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  1. Abstract

    Machine learning-based anomaly detection (AD) methods are promising tools for extending the coverage of searches for physics beyond the Standard Model (BSM). One class of AD methods that has received significant attention is resonant anomaly detection, where the BSM physics is assumed to be localized in at least one known variable. While there have been many methods proposed to identify such a BSM signal that make use of simulated or detected data in different ways, there has not yet been a study of the methods’ complementarity. To this end, we address two questions. First, in the absence of any signal, do different methods pick the same events as signal-like? If not, then we can significantly reduce the false-positive rate by comparing different methods on the same dataset. Second, if there is a signal, are different methods fully correlated? Even if their maximum performance is the same, since we do not know how much signal is present, it may be beneficial to combine approaches. Using the Large Hadron Collider (LHC) Olympics dataset, we provide quantitative answers to these questions. We find that there are significant gains possible by combining multiple methods, which will strengthen the search program at the LHC and beyond.

     
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  2. Free, publicly-accessible full text available June 1, 2024
  3. A bstract Discriminating between quark- and gluon-initiated jets has long been a central focus of jet substructure, leading to the introduction of numerous observables and calculations to high perturbative accuracy. At the same time, there have been many attempts to fully exploit the jet radiation pattern using tools from statistics and machine learning. We propose a new approach that combines a deep analytic understanding of jet substructure with the optimality promised by machine learning and statistics. After specifying an approximation to the full emission phase space, we show how to construct the optimal observable for a given classification task. This procedure is demonstrated for the case of quark and gluons jets, where we show how to systematically capture sub-eikonal corrections in the splitting functions, and prove that linear combinations of weighted multiplicity is the optimal observable. In addition to providing a new and powerful framework for systematically improving jet substructure observables, we demonstrate the performance of several quark versus gluon jet tagging observables in parton-level Monte Carlo simulations, and find that they perform at or near the level of a deep neural network classifier. Combined with the rapid recent progress in the development of higher order parton showers, we believe that our approach provides a basis for systematically exploiting subleading effects in jet substructure analyses at the Large Hadron Collider (LHC) and beyond.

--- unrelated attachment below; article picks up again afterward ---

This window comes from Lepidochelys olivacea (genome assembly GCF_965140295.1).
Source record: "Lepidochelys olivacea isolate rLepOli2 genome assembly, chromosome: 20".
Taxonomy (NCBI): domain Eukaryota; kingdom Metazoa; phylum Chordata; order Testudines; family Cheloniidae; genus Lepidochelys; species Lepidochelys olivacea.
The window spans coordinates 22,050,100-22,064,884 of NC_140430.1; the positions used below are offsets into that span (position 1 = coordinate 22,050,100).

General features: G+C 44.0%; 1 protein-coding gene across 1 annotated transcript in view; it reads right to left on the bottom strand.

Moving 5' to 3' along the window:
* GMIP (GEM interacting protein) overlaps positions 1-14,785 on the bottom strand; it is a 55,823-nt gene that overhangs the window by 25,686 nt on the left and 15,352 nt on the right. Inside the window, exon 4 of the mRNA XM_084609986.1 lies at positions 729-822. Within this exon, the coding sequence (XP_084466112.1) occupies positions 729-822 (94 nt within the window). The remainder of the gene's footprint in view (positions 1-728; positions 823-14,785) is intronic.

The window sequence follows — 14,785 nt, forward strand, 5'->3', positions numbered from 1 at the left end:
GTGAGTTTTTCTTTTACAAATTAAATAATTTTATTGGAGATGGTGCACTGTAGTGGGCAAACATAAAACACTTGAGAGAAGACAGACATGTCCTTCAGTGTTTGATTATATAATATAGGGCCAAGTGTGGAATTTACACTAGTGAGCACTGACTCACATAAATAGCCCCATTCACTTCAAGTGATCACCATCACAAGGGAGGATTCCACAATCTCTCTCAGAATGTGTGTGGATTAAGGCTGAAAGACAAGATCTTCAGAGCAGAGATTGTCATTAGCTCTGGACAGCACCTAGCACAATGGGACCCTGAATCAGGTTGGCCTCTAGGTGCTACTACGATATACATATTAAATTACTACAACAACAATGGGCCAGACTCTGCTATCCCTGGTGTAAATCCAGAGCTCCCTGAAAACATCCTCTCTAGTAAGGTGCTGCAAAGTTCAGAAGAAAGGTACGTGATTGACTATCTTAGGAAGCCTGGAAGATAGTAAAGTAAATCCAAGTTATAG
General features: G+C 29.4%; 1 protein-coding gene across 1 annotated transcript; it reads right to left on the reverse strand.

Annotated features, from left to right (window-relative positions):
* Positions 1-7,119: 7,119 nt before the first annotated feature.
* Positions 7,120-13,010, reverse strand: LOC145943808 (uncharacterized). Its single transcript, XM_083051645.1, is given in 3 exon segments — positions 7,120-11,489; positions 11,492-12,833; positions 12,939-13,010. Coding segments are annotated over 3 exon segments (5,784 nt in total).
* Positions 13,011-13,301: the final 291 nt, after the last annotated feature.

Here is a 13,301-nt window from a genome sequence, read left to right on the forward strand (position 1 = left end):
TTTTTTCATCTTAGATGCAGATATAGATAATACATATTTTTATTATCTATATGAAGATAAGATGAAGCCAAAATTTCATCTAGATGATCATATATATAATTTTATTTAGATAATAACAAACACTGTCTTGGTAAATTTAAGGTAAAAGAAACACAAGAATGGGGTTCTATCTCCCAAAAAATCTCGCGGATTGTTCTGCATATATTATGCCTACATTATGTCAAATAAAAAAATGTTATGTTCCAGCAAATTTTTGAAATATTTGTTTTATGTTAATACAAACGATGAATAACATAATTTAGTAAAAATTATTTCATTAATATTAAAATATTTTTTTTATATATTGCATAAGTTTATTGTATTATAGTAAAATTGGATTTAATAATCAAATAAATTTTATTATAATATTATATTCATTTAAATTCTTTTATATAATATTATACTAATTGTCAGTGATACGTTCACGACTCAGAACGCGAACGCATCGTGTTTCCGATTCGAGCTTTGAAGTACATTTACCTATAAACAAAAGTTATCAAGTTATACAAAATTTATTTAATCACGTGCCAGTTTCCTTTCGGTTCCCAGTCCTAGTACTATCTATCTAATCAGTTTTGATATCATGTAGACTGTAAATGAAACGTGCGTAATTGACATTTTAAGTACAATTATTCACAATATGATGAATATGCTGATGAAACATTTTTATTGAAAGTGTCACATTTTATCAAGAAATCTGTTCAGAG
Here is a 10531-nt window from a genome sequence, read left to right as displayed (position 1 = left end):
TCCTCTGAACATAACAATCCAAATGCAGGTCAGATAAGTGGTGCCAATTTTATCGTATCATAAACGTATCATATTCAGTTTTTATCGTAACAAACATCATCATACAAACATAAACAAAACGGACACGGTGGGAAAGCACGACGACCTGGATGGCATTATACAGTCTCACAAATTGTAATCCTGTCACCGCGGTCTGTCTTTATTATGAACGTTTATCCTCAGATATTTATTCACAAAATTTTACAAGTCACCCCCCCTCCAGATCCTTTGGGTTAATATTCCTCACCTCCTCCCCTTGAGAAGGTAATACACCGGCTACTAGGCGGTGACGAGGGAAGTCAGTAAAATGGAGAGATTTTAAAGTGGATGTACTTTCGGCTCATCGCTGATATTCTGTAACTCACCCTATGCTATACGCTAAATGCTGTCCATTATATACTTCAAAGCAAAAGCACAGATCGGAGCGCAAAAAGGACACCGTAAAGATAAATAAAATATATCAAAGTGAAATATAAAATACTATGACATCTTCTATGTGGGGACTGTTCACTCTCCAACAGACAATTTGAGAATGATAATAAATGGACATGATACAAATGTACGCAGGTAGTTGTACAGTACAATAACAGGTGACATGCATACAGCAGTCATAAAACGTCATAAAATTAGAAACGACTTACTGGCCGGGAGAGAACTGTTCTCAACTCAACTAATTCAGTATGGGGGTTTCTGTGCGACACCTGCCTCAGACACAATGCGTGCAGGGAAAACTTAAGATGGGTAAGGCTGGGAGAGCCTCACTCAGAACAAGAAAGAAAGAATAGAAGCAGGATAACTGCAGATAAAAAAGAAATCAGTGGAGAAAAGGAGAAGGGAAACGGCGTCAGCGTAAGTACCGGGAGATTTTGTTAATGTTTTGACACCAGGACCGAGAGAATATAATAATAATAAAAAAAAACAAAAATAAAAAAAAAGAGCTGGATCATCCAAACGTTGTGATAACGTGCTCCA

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  4. An important class of techniques for resonant anomaly detection in high energy physics builds models that can distinguish between reference and target datasets, where only the latter has appreciable signal. Such techniques, including Classification Without Labels (CWOLA) and Simulation Assisted Likelihood-free Anomaly Detection (SALAD) rely on a single reference dataset. They cannot take advantage of commonly-available multiple datasets and thus cannot fully exploit available information. In this work, we propose generalizations of CWOLA and SALAD for settings where multiple reference datasets are available, building on weak supervision techniques. We demonstrate improved performance in a number of settings with real and synthetic data. As an added benefit, our generalizations enable us to provide finite-sample guarantees, improving on existing asymptotic analyses. 
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